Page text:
Forrest Gump once famously remarked that “life is like a box of chocolates. You never know what you’re gonna get.”
The same could be said of East Knoxville. There’s just no telling what you’ll stumble across when you come here. And that’s a good thing. There’s a lot to see and do in East Knoxville. Much of it you’re not going to find anywhere else in town.
Take the dining. Knoxville is home to both its chain eateries and its local favorites. Then there are those adventurous places, the institutions that you may never frequent but which are local fixtures, as much a part of the Knoxville landscape as the hazy backdrop of mountains or the lightning bugs kids trap in jars on summer evenings.
East Knoxville is filled with such spots. There’s the Palavah Hut African Shop, run by a mother and daughter who came to Knoxville from Liberia as part of a refugee resettlement program. They cook African dishes like okra sauce, Liberian chicken gravy and jollof rice. There are tamale restaurants. Other neighborhood eateries include Chandler’s Deli Restaurant with its “bonesucking B.B.Q.” and Lema’s Worlds’ Famous Chitlins. While you’re here, raise a glass of Mountain Dew high; it was on Magnolia in East Knoxville that the original recipe for Mountain Dew was born.
But you won’t just get a full stomach in East Knoxville. You may also find hope for the human race. East Knoxville is perhaps the most racially diverse area of town. Stroll through a residential section of the area in the evening and you’ll see neighbors out on porches or in front yards talking to one another. Some are white. Many are black. A few are Asian or Latino. Most everyone gets along just fine.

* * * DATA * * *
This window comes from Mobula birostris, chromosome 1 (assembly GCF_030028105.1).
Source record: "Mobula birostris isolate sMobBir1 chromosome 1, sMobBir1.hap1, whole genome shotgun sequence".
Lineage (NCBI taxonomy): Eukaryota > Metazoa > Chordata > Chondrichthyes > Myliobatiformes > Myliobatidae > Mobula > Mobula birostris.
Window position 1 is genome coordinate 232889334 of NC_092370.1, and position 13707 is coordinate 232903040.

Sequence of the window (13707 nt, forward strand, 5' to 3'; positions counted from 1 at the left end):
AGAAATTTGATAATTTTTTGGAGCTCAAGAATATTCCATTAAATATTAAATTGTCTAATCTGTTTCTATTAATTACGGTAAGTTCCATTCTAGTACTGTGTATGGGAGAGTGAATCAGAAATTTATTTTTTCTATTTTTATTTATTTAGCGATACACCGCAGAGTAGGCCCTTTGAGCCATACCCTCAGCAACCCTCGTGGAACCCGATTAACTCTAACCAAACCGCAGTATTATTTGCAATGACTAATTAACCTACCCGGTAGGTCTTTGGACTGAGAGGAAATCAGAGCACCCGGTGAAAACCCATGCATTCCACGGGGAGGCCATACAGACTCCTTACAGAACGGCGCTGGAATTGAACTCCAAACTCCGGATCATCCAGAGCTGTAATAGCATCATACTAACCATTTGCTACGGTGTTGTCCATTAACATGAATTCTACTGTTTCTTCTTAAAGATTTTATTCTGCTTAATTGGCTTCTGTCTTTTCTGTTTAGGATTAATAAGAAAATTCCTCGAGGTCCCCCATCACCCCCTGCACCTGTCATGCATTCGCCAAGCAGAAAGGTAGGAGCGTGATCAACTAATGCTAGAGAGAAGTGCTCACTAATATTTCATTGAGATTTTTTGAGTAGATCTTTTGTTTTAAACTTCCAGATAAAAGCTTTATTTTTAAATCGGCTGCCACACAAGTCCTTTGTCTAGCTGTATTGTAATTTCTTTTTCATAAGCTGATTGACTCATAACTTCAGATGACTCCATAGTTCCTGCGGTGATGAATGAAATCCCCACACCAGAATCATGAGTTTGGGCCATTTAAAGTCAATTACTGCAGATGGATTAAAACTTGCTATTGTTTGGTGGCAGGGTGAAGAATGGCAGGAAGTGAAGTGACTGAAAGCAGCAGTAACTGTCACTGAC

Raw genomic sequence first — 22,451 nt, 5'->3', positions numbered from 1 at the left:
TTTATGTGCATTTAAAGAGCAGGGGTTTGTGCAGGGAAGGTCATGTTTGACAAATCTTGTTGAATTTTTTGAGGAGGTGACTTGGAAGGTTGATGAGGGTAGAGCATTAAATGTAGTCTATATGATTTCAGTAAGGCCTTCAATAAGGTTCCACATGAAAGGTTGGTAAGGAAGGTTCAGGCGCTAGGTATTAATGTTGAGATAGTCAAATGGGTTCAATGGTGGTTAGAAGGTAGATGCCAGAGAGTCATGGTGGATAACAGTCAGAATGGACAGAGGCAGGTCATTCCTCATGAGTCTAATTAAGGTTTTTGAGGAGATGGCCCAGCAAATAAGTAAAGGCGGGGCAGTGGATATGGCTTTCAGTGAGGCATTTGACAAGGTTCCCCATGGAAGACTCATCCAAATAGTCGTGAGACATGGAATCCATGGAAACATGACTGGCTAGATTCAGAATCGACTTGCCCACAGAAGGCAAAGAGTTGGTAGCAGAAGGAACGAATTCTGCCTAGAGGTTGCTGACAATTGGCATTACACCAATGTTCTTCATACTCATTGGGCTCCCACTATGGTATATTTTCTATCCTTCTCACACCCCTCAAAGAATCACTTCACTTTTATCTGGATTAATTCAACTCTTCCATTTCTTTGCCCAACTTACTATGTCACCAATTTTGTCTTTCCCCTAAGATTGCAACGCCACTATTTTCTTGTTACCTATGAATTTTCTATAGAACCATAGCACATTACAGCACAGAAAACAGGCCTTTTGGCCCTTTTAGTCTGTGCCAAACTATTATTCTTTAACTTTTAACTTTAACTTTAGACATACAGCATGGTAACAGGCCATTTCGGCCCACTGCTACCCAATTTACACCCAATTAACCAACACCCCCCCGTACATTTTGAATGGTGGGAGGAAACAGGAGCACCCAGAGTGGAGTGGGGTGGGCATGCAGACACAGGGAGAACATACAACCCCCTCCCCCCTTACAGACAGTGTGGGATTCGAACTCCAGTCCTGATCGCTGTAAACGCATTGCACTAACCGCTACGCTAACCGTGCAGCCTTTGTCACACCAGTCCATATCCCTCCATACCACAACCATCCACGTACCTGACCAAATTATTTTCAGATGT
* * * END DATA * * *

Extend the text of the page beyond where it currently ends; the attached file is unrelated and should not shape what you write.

East Knoxville is home to Knoxville’s only zoo. A great place for both kids and adults, Knoxville Zoological Gardens houses more than 800 animals of 230 species. The 53-acre park is visited by 400,000 people each year. If the giraffes, elephants, tigers and African elephants aren’t enough, each year the zoo hosts special events. Boo! at the Zoo invites children to trick-or-treat at the zoo on Halloween. Feast with the Beasts lets guests 21 years and older sample foods and beverages from area restaurants while live bands play onstage.
Chilhowee Park, another East Knoxville park, is an 80-acre venue with a 4,500-seat amphitheater. The park often hosts events like car, motorcycle or craft guild shows. The park usually hosts much of the city’s annual Kuumba Festival, which is the largest African-American cultural arts festival in East Tennessee. In the fall the park is home to the annual Tennessee Valley Fair. Heck, there’s even a ’rasslin’ match every now and again. A science center called the East Tennessee Discovery Center is also in the park.
The Mabry-Hazen House Museum also is in East Knoxville. Listed on the National Register of Historic Places, the home showcases a collection of original artifacts from the Victorian and Civil War eras. The home, which was headquarters for both Union and Confederate troops during the Civil War, is also the site of a four-acre Civil War cemetery.
The Beck Cultural Exchange Center is another area attraction. The museum collects and preserves African-American culture. Exhibited are books, journals, newspapers, scrapbooks and audio recordings.
Meanwhile, Knoxville Center Mall, which many locals still insist on calling East Town Mall (its original name), is one of the city’s two indoor shopping malls. It has stores. People buy things. You know how that goes.
It has a mall, but East Knoxville is much more than that.